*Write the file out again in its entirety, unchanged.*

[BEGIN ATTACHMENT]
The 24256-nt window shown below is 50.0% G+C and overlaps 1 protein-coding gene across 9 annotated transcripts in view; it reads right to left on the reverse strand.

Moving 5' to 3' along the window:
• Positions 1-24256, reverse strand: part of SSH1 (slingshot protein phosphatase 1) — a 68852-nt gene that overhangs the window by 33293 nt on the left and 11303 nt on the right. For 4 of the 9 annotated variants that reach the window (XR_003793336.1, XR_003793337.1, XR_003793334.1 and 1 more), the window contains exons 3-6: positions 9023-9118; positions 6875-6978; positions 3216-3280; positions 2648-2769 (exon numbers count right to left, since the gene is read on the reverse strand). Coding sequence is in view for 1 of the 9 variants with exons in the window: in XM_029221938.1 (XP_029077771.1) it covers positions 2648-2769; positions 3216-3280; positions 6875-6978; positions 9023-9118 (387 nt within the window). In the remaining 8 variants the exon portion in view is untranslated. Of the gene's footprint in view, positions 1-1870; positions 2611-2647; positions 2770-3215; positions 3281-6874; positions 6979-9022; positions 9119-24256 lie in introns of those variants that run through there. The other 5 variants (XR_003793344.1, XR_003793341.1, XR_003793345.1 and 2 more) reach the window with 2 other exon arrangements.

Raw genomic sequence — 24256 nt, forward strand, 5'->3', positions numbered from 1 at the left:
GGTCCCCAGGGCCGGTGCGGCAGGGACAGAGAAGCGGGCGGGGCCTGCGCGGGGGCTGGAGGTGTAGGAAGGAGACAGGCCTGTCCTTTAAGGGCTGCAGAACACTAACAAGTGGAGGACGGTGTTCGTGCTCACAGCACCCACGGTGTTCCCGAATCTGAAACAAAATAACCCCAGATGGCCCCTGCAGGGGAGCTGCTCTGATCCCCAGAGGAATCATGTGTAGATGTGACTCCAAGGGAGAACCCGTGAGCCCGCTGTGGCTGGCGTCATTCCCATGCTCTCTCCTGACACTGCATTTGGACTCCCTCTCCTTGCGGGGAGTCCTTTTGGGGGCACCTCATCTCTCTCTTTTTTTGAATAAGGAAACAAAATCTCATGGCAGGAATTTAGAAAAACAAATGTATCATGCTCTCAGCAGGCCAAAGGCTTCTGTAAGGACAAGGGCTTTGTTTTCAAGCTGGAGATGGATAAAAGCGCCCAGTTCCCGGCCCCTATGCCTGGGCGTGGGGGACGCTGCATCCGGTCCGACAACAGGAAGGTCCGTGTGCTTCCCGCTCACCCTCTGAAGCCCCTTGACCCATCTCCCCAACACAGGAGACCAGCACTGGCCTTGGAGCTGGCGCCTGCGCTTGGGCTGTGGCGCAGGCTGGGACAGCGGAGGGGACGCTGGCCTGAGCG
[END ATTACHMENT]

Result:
The 24256-nt window shown below is 50.0% G+C and overlaps 1 protein-coding gene across 9 annotated transcripts in view; it reads right to left on the reverse strand.

Moving 5' to 3' along the window:
• Positions 1-24256, reverse strand: part of SSH1 (slingshot protein phosphatase 1) — a 68852-nt gene that overhangs the window by 33293 nt on the left and 11303 nt on the right. For 4 of the 9 annotated variants that reach the window (XR_003793336.1, XR_003793337.1, XR_003793334.1 and 1 more), the window contains exons 3-6: positions 9023-9118; positions 6875-6978; positions 3216-3280; positions 2648-2769 (exon numbers count right to left, since the gene is read on the reverse strand). Coding sequence is in view for 1 of the 9 variants with exons in the window: in XM_029221938.1 (XP_029077771.1) it covers positions 2648-2769; positions 3216-3280; positions 6875-6978; positions 9023-9118 (387 nt within the window). In the remaining 8 variants the exon portion in view is untranslated. Of the gene's footprint in view, positions 1-1870; positions 2611-2647; positions 2770-3215; positions 3281-6874; positions 6979-9022; positions 9119-24256 lie in introns of those variants that run through there. The other 5 variants (XR_003793344.1, XR_003793341.1, XR_003793345.1 and 2 more) reach the window with 2 other exon arrangements.

Raw genomic sequence — 24256 nt, forward strand, 5'->3', positions numbered from 1 at the left:
GGTCCCCAGGGCCGGTGCGGCAGGGACAGAGAAGCGGGCGGGGCCTGCGCGGGGGCTGGAGGTGTAGGAAGGAGACAGGCCTGTCCTTTAAGGGCTGCAGAACACTAACAAGTGGAGGACGGTGTTCGTGCTCACAGCACCCACGGTGTTCCCGAATCTGAAACAAAATAACCCCAGATGGCCCCTGCAGGGGAGCTGCTCTGATCCCCAGAGGAATCATGTGTAGATGTGACTCCAAGGGAGAACCCGTGAGCCCGCTGTGGCTGGCGTCATTCCCATGCTCTCTCCTGACACTGCATTTGGACTCCCTCTCCTTGCGGGGAGTCCTTTTGGGGGCACCTCATCTCTCTCTTTTTTTGAATAAGGAAACAAAATCTCATGGCAGGAATTTAGAAAAACAAATGTATCATGCTCTCAGCAGGCCAAAGGCTTCTGTAAGGACAAGGGCTTTGTTTTCAAGCTGGAGATGGATAAAAGCGCCCAGTTCCCGGCCCCTATGCCTGGGCGTGGGGGACGCTGCATCCGGTCCGACAACAGGAAGGTCCGTGTGCTTCCCGCTCACCCTCTGAAGCCCCTTGACCCATCTCCCCAACACAGGAGACCAGCACTGGCCTTGGAGCTGGCGCCTGCGCTTGGGCTGTGGCGCAGGCTGGGACAGCGGAGGGGACGCTGGCCTGAGCG